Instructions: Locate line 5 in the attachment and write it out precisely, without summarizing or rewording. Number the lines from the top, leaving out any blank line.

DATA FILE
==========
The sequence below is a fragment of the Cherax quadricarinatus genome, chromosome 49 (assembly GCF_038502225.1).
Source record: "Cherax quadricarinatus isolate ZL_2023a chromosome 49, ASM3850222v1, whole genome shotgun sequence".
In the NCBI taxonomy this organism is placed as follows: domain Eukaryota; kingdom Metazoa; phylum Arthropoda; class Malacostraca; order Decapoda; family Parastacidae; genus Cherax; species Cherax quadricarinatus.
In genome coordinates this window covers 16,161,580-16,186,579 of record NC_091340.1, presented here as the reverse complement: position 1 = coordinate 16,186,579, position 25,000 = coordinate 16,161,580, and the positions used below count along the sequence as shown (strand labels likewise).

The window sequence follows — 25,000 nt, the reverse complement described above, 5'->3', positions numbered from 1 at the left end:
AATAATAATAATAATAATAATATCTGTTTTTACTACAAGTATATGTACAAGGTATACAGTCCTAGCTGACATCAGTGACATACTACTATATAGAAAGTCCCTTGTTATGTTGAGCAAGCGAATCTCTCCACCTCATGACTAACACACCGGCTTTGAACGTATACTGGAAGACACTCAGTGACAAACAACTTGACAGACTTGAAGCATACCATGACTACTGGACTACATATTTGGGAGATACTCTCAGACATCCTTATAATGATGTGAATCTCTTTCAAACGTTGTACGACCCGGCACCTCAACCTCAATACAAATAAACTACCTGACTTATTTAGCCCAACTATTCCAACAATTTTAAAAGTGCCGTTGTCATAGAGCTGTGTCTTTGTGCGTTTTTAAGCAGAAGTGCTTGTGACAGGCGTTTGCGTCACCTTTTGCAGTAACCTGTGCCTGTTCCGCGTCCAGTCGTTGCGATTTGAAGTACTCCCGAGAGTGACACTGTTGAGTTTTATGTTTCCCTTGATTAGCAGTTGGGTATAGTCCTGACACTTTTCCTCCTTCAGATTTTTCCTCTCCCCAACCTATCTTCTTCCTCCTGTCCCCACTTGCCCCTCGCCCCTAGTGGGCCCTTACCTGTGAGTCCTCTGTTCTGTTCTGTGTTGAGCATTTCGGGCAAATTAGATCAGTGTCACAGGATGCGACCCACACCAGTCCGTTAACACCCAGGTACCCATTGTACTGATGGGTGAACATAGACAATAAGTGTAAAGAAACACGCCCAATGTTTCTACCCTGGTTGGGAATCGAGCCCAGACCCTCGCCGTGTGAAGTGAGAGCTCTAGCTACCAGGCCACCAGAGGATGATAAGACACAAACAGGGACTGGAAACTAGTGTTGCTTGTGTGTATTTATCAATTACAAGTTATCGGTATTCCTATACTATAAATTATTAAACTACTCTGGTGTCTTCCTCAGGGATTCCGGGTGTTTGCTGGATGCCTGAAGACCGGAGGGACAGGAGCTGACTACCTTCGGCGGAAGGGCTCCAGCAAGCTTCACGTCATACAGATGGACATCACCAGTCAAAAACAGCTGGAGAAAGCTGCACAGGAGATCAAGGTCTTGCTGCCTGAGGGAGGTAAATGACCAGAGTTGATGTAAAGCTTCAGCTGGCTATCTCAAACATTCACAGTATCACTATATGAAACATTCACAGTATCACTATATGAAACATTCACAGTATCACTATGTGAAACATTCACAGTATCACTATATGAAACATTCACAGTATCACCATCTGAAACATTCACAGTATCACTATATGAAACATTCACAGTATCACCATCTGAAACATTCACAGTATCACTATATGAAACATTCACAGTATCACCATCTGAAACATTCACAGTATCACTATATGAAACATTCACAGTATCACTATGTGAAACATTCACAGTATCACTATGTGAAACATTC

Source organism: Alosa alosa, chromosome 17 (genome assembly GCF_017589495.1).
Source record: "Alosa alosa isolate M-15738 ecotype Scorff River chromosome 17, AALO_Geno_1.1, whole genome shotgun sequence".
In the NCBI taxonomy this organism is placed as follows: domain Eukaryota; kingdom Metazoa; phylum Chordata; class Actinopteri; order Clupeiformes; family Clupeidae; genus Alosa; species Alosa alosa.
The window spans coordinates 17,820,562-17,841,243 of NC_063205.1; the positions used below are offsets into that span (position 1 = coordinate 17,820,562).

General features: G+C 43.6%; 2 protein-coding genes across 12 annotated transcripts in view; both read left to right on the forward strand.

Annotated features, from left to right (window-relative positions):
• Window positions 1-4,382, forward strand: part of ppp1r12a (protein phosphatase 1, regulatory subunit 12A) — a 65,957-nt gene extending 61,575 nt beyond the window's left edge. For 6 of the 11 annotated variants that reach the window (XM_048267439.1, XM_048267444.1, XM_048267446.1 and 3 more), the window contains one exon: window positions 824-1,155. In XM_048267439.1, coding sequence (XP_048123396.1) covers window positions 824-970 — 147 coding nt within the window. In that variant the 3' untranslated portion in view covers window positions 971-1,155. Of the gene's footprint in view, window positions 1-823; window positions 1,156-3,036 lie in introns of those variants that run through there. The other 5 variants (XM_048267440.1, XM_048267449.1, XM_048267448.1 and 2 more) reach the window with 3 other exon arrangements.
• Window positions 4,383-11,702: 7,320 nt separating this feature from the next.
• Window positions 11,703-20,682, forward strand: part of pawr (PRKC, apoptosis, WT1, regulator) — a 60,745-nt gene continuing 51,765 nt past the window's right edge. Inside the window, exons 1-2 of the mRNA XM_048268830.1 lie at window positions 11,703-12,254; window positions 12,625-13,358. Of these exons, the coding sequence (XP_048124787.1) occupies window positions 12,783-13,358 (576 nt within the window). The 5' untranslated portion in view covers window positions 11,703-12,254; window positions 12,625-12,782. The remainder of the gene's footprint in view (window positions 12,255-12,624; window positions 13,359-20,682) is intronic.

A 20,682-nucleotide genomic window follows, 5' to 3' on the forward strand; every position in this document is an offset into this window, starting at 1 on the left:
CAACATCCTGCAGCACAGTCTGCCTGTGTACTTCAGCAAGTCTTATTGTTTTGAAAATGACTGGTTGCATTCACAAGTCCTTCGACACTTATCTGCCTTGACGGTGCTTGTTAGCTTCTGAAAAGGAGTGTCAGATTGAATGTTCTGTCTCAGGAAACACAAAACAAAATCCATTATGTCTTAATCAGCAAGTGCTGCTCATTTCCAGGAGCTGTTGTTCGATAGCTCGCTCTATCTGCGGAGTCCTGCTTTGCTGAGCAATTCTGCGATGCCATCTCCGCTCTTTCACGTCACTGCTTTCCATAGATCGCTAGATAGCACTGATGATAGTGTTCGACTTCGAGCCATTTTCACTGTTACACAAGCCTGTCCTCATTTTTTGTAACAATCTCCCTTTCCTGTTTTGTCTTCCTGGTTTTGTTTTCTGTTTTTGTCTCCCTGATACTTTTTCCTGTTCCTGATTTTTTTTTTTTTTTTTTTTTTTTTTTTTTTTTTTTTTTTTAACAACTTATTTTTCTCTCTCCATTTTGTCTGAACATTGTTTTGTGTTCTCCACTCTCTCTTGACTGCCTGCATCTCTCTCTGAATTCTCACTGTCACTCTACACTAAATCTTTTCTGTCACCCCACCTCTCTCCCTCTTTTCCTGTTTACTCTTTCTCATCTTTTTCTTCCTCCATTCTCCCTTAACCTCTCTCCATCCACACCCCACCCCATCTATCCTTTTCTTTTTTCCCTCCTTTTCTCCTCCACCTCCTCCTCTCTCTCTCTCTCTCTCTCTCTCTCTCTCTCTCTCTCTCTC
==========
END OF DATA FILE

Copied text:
The window sequence follows — 25,000 nt, the reverse complement described above, 5'->3', positions numbered from 1 at the left end: